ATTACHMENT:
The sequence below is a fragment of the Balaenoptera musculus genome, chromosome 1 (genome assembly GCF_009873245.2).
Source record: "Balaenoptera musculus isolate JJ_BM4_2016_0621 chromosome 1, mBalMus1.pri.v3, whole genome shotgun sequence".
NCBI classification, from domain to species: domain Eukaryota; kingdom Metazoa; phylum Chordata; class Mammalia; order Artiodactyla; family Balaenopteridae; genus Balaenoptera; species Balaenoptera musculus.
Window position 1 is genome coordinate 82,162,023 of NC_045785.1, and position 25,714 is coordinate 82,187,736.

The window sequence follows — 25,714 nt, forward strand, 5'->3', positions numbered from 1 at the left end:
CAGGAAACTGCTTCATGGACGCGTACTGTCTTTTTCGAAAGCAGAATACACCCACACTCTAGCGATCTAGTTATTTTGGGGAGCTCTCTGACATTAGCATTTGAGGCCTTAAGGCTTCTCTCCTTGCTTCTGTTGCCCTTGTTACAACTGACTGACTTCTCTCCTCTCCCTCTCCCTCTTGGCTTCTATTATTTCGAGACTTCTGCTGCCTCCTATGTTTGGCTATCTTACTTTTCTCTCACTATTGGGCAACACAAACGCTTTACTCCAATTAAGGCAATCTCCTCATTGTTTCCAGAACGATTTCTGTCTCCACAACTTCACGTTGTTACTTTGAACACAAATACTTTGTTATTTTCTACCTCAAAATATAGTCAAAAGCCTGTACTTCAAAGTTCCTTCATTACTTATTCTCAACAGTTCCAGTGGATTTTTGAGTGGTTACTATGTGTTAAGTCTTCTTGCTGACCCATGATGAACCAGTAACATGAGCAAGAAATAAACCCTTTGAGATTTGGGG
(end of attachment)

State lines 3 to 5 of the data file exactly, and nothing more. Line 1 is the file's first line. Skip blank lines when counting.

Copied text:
NCBI classification, from domain to species: domain Eukaryota; kingdom Metazoa; phylum Chordata; class Mammalia; order Artiodactyla; family Balaenopteridae; genus Balaenoptera; species Balaenoptera musculus.
Window position 1 is genome coordinate 82,162,023 of NC_045785.1, and position 25,714 is coordinate 82,187,736.

The window sequence follows — 25,714 nt, forward strand, 5'->3', positions numbered from 1 at the left end: